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Sub-Genre Media Newsletter:
Semi-frequent musings on indie film, media, branded content and related items from Brian Newman.

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Brian Newman & Sub-Genre Media

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What's the State of Social Impact Entertainment?

What's the State of Social Impact Entertainment? Well, the Skoll Center for Social Impact Entertainment and UCLA have 186 pages of thoughts about that in their new report on the State of Social Impact Entertainment.

I’ve just barely had time to read the majority of it, but think it's a must read for everyone who cares about this space, even though I have some problems with the report. First, as summarized by the LA Times, the report analyzes a variety of social impact projects and identifies some keys to success: "The report identifies some common characteristics among the successes of social-impact entertainment: a strong focus on the story, a deep knowledge of the issue, strategic alliances with key partners and clever distribution plans to connect with viewers."

I think the report is a pretty good summary of where the field has been, who is doing what and what has worked - at least anecdotally. My issues are somewhat minor: it’s surprisingly thin on actual data/measurement; it's too focused on Skoll funded programs (even for a report funded by Skoll) and what I call the "doc mafia;" and if it's going to bother to include new forms like VR and short form video, it should also include more about creative uses of social media.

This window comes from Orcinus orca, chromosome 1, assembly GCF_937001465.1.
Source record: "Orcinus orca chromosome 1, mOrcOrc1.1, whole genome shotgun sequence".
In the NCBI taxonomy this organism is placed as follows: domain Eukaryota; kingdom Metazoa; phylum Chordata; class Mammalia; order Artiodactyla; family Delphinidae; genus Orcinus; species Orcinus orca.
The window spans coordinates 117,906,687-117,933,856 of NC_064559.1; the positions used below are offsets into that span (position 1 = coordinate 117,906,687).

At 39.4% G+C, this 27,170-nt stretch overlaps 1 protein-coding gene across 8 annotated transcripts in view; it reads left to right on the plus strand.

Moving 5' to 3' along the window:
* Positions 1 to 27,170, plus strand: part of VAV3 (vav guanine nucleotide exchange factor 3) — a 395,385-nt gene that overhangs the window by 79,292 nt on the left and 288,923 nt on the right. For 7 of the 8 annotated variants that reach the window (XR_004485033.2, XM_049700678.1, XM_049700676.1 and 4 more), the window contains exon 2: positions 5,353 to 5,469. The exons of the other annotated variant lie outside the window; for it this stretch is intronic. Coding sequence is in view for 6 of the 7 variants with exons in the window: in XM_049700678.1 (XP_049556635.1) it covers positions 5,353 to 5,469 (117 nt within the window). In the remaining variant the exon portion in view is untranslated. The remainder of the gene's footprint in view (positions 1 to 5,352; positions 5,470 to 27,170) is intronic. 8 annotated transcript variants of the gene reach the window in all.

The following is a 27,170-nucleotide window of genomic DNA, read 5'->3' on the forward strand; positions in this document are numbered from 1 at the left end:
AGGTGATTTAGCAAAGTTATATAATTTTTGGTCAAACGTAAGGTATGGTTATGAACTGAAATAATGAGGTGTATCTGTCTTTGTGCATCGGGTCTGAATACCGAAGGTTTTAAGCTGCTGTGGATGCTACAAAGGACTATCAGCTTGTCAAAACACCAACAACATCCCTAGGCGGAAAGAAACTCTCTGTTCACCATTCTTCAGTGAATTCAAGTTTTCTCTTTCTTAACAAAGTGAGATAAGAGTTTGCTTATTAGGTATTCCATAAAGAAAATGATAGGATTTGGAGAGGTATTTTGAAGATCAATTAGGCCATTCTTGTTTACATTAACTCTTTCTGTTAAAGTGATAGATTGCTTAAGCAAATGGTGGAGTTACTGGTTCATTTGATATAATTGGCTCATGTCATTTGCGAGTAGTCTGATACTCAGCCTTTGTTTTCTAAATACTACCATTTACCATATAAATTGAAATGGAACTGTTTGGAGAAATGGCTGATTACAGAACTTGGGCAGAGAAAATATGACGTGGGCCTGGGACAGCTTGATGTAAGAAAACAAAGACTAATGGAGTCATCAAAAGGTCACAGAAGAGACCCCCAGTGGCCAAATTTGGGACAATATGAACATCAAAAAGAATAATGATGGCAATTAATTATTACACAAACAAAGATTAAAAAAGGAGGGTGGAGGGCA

But it does give a few good examples of what looks like real impact/change. And with filmmakers, foundations and now even brands wondering how to have an impact, and whether or not any of this shit works, it's a welcome addition to the ongoing dialogue. I'm sure I'll have even more thoughts as I finish reading this thing, but I recommend you add it to your reading queue (oh, and it has pretty "state of the field" maps, like the one I linked above). 

Stuff I'm Reading


Want to learn about people doing cool shit in the film business? Disrupting the status quo? Listen to Film Disruptors, the great podcast by Alex Stolz. I’ve been meaning to plug this for awhile now, but I’m behind on my podcasts to be honest (how does everyone keep up?). Every week or two, Alex interviews people doing some cool, disruptive stuff in the film business. And because he’s UK based, he has a decidedly less American focused lens, which I find refreshing.

AMC Cracks the code for Movie subscriptions: Theatre attendance is up and they’re not about go out of business, quite the opposite in fact. Turns out that copying MoviePass works well, especially if you charge even more for the subscription.

Meanwhile, MoviePass announced a new business plan, that kinda seems like the old plan. But I bet they're not done disrupting just yet. And it did make their parent company's stock climb 40% to just over a penny!

Netflix has a message for Hollywood: Make room for others. Nicely played Netflix, and true as well - leave the Roma debates aside, no one out there is pushing diversity to the top of its agenda like Netflix. And they aren’t just doing it to look good - they have the data, and it must be working. Time for others to follow them and “make room” for more diverse story-tellers and stories.